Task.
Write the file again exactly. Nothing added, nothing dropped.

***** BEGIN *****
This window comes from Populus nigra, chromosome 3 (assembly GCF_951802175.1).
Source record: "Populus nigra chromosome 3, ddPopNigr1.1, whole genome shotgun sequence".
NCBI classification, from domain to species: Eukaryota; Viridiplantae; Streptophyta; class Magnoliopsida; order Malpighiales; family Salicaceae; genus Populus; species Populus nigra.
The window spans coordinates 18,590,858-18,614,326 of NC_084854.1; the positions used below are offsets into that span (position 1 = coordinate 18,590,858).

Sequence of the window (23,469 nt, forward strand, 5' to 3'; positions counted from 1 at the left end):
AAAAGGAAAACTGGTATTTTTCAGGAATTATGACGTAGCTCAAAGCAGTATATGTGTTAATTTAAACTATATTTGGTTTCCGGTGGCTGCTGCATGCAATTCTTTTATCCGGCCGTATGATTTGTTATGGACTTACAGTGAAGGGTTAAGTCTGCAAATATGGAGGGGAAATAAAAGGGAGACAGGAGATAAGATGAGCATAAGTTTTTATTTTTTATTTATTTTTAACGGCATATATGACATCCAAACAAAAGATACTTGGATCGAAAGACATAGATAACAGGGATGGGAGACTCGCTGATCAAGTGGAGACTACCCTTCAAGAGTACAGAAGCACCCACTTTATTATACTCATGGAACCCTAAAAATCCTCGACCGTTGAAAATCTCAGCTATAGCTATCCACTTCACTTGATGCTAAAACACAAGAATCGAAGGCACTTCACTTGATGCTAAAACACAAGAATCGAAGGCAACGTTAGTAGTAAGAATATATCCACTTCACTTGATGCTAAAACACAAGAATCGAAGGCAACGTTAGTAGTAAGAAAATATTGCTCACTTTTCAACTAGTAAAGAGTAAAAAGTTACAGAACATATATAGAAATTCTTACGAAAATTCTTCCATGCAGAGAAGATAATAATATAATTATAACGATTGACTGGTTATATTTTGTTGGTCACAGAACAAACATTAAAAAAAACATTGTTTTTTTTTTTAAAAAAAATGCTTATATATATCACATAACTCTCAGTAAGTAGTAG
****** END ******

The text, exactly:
This window comes from Populus nigra, chromosome 3 (assembly GCF_951802175.1).
Source record: "Populus nigra chromosome 3, ddPopNigr1.1, whole genome shotgun sequence".
NCBI classification, from domain to species: Eukaryota; Viridiplantae; Streptophyta; class Magnoliopsida; order Malpighiales; family Salicaceae; genus Populus; species Populus nigra.
The window spans coordinates 18,590,858-18,614,326 of NC_084854.1; the positions used below are offsets into that span (position 1 = coordinate 18,590,858).

Sequence of the window (23,469 nt, forward strand, 5' to 3'; positions counted from 1 at the left end):
AAAAGGAAAACTGGTATTTTTCAGGAATTATGACGTAGCTCAAAGCAGTATATGTGTTAATTTAAACTATATTTGGTTTCCGGTGGCTGCTGCATGCAATTCTTTTATCCGGCCGTATGATTTGTTATGGACTTACAGTGAAGGGTTAAGTCTGCAAATATGGAGGGGAAATAAAAGGGAGACAGGAGATAAGATGAGCATAAGTTTTTATTTTTTATTTATTTTTAACGGCATATATGACATCCAAACAAAAGATACTTGGATCGAAAGACATAGATAACAGGGATGGGAGACTCGCTGATCAAGTGGAGACTACCCTTCAAGAGTACAGAAGCACCCACTTTATTATACTCATGGAACCCTAAAAATCCTCGACCGTTGAAAATCTCAGCTATAGCTATCCACTTCACTTGATGCTAAAACACAAGAATCGAAGGCACTTCACTTGATGCTAAAACACAAGAATCGAAGGCAACGTTAGTAGTAAGAATATATCCACTTCACTTGATGCTAAAACACAAGAATCGAAGGCAACGTTAGTAGTAAGAAAATATTGCTCACTTTTCAACTAGTAAAGAGTAAAAAGTTACAGAACATATATAGAAATTCTTACGAAAATTCTTCCATGCAGAGAAGATAATAATATAATTATAACGATTGACTGGTTATATTTTGTTGGTCACAGAACAAACATTAAAAAAAACATTGTTTTTTTTTTTAAAAAAAATGCTTATATATATCACATAACTCTCAGTAAGTAGTAG